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Arnie's story

Arnie has had serious mental health issues throughout his adult life. He has attempted suicide numerous times, and in one episode threatened police with a knife, trying to get them to shoot him. He has spent time in psychiatric institutions, and these days depends on medication and regular ECT treatment to keep functioning.

Arnie’s brother Jim came to the Royal Commission with him and helped him tell his story.

Arnie was born in a regional Victorian town in the late 1960s, one of 10 children. He was removed from his parents when he was about three, and placed in a Salvation Army-run children’s home. As a seven or eight-year-old he was sent to a family group home. He was abused in that home, and was also abused at the home two of his brothers had been sent to, where he visited once or twice a week.

Arnie told his social worker about what his brothers’ foster father was doing to him when he spent time at their house. ‘I told her that Gavin had touched me; that he’d done things to me in the swimming pool … I don’t think she believed me’, he said.

‘She said she’d look into it – that’s all she said.’

But nothing was done and the abuse continued until Arnie moved out to live on his own as a 14-year-old.

Arnie and his brother Jim are both angry that the social worker failed in her duty of care. ‘It’s affected my life’, Arnie said. He has never had a job. He has never married, or had children. He lives on a disability pension, in public housing. He rarely goes outside. ‘I find it very hard to cope on a daily basis’, he said.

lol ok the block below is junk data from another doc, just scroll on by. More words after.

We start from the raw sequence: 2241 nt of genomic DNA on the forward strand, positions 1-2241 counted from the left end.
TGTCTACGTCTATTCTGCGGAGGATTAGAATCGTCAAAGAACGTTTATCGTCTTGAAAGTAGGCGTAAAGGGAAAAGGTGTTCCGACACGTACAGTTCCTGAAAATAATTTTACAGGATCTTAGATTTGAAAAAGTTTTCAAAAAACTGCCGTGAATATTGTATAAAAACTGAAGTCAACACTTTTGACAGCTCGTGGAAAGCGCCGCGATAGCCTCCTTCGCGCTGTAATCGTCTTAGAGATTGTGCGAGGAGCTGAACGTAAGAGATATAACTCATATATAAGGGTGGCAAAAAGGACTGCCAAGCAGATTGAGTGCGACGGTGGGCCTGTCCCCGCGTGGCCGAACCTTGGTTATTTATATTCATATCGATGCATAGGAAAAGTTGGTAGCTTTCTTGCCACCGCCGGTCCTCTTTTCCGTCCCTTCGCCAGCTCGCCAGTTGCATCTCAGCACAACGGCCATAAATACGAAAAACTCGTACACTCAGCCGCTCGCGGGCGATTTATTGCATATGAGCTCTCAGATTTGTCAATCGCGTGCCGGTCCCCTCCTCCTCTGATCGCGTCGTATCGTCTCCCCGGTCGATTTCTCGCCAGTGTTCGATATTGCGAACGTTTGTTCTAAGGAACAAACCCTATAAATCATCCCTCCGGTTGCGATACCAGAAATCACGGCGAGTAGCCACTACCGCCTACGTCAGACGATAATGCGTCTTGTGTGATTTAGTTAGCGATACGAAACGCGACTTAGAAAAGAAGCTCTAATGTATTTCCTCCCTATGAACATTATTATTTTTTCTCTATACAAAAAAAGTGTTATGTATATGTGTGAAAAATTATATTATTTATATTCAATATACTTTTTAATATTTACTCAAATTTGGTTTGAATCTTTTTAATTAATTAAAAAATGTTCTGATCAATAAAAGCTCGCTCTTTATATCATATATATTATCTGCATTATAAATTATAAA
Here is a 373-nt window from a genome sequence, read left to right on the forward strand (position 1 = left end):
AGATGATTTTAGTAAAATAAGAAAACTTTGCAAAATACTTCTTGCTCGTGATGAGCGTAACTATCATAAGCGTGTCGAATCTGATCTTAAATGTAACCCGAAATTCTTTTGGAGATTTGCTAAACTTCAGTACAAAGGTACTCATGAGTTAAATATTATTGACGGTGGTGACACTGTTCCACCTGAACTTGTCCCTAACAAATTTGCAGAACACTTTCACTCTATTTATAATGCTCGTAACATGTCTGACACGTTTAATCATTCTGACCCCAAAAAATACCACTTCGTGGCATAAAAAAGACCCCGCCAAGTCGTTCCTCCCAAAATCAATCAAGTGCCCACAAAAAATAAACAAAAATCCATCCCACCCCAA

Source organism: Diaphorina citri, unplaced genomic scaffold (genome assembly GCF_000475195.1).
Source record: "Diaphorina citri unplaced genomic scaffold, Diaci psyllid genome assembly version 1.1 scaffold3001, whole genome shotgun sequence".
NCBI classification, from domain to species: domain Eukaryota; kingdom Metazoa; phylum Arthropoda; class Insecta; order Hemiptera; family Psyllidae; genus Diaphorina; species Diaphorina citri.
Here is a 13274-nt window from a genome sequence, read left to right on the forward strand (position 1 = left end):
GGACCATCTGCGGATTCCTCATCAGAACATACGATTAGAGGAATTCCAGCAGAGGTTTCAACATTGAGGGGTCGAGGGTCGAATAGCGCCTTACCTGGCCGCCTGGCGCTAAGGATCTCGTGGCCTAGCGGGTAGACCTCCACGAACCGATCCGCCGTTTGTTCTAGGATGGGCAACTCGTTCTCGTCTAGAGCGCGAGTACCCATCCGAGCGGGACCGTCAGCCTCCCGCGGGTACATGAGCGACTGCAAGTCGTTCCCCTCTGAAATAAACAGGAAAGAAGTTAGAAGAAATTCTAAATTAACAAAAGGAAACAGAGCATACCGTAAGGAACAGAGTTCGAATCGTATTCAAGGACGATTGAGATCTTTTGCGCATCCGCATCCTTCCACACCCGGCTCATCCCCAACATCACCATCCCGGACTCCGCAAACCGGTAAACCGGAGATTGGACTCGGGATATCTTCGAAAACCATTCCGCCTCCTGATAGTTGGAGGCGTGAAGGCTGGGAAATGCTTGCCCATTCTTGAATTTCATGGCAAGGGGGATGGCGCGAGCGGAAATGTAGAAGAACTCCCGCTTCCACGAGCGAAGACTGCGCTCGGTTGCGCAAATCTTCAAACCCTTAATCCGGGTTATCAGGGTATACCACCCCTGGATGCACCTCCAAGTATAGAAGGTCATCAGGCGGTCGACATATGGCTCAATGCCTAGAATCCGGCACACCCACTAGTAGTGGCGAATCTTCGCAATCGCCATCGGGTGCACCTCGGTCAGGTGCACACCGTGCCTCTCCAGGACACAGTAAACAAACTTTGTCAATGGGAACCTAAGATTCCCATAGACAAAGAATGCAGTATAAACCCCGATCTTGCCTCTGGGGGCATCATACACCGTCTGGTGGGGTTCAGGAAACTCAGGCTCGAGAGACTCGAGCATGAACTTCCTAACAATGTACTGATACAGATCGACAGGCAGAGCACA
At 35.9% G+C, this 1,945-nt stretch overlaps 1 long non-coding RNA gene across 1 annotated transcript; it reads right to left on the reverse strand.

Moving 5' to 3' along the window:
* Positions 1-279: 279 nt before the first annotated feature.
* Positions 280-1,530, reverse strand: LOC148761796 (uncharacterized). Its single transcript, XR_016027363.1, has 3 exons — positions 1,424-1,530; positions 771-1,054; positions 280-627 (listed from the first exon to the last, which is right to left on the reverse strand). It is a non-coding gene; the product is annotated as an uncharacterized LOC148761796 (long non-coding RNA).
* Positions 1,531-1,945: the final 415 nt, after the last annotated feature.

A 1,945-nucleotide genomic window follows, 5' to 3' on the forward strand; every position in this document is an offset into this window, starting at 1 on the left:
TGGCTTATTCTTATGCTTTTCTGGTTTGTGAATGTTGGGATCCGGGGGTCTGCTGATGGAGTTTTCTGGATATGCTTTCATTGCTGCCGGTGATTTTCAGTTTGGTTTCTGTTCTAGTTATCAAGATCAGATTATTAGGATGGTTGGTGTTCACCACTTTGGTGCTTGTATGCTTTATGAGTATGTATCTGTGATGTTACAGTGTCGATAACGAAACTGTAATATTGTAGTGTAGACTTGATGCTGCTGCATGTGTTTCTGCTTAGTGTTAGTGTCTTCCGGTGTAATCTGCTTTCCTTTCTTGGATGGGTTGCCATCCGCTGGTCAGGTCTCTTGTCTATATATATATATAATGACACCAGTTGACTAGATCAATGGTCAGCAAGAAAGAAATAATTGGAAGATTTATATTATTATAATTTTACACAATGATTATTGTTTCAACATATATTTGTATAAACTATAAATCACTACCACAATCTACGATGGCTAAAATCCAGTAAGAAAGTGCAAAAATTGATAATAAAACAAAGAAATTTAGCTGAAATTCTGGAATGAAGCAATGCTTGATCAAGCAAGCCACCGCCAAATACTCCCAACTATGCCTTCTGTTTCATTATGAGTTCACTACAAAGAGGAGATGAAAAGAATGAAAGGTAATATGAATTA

‘This is the gravity [of it] that he can’t explain or express himself’, Arnie’s brother Jim told the Commissioner.

Arnie sought compensation from the institution and received a payment of $15,000. After paying legal fees and other disbursements he was left with about $8,000. He doesn’t plan to seek further compensation. ‘Money can’t undo what’s taken place. It’s not going to undo the damage.’

However Jim remains bitter about the paucity of the amount. If Arnie had been affected by a botched medical procedure, he’d have been properly compensated, he said. In the same way, Arnie’s suffering now and his loss of opportunity are the result of other people’s failings.

‘It beggars belief, in my mind, the quality of life to which he’s been reduced and has permanently had to adjust to – in the face of a constant political message that he is a freeloader’, Jim said.

‘Unless you’re in those shoes, you’re not in that reality. He’s even told me himself that he’d love to have children. There’s things that’s just a no-go zone now because of the fact that he was undermined as a young person.

‘The worst thing about it is that we were taken off our mother because she was classed as an unfit woman’, Arnie said, ‘and the government turned around and said they could do a 100 percent better job than my mother could. And this is what I’ve turned out like.’

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